You know the global economy is in trouble when even Girls Gone Wild goes bust.
It’s a sign of the times, and Victoria producer Karen Davies says not even her partners in The Hard Way could likely rescue the amateur softcore porn franchise. Not that they’d want to.
“We don’t have those kinds of businesses,” laughs Davies, whose timely new reality show hits closer to home. The Hard Way, which her Cedarwood Productions is producing with Telus and CHEK Media Group, follows 12 struggling entrepreneurs as they try to turn their floundering businesses around after being mentored by marketing, financial, business and high-tech experts.
Executive producer Chris Gillen, founder of Dial-a-Geek, was joined by fellow mentors at a curved white table in the studio last week. They include Tracy McAllister of McAllister Marketing; financial expert Sybil Verch, vice-president at Raymond James Ltd.; and Michael McCarthy, vice-president of small and medium business for Telus.
Davies admits she was surprised when 50 local businesses responded to a call for participants.
One — now-defunct Tall Tales Books — had to withdraw by the end of November, she lamented.
“They said, ‘Sorry, we’re not going to make it. We’ll be gone by Christmas.’ It’s emotional stuff.”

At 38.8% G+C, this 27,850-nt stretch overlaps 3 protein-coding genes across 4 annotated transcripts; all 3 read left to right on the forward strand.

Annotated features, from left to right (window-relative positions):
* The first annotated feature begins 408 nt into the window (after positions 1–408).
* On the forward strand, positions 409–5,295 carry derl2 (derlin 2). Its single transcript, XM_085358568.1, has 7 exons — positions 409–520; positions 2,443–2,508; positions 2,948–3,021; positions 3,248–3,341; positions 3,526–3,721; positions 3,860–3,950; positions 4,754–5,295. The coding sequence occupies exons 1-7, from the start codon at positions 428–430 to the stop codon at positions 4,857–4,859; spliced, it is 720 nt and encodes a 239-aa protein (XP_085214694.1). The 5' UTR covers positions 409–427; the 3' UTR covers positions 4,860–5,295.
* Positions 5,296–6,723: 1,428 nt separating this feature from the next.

Gillen said his vision for the show was inspired by his own experience with Dial-a-Geek in 2008.
“I can relate to the candidates,” the business strategist said.
“I hope my own success can show how you can come out of a moment of crisis. We were dealing with a really down economy and my business was on death’s doorstep. What saved my ass was mentorship.”
Off-camera, the mentors conversed, checked their smartphones and tapped iPads to monitor business owners’ websites and social media habits.
“I’m doing double-duty,” said McAllister, who took three days off for the shoot. “My business doesn’t stop because I’m here. We’re here to teach them to do things that, although it’s the hard way, it’s the right way.”
Verch said doing The Hard Way has been an amazing experience, with great opportunities ahead and challenges to overcome.
“In my profession as a wealth manager, I get paid to tell people what they need to hear, which isn’t necessarily what they want to hear,” she said. “Sometimes they align, but not always.”
Added McCarthy: “Small and medium businesses are the backbone of the B.C. economy. It takes a lot of guts just being in small business, and the fact they’re putting themselves out there we admire.”
Although the show doesn’t air until fall, the Dragons’ Den comparisons have started.
“Dragons’ what?” deadpanned McCarthy.
“A lot of those other shows are quick fixes and into humiliating guests,” says Davies. “Ours is business-positive.”
She doesn’t deny it’s reality TV, however. Her local crew has witnessed its share of shock, tears and laughter.
So has host Dana Hutchings, who interviews mostly nervous subjects after their encounters with the mentors.
“I had one woman come in, shoulders down, but by the end she had grown five inches because she found her confidence again,” Hutchings said. “They come back to me. I get to pick up the pieces.”
Despite the emotion and daunting challenges, at the end of the day it’s about making a difference, Davies said.
“Each one of us loves helping people help themselves,” added Verch.
“We can’t do it for them. We can point them in the right direction. We can give them ideas, but they ultimately have to do the work.”
© Copyright 2013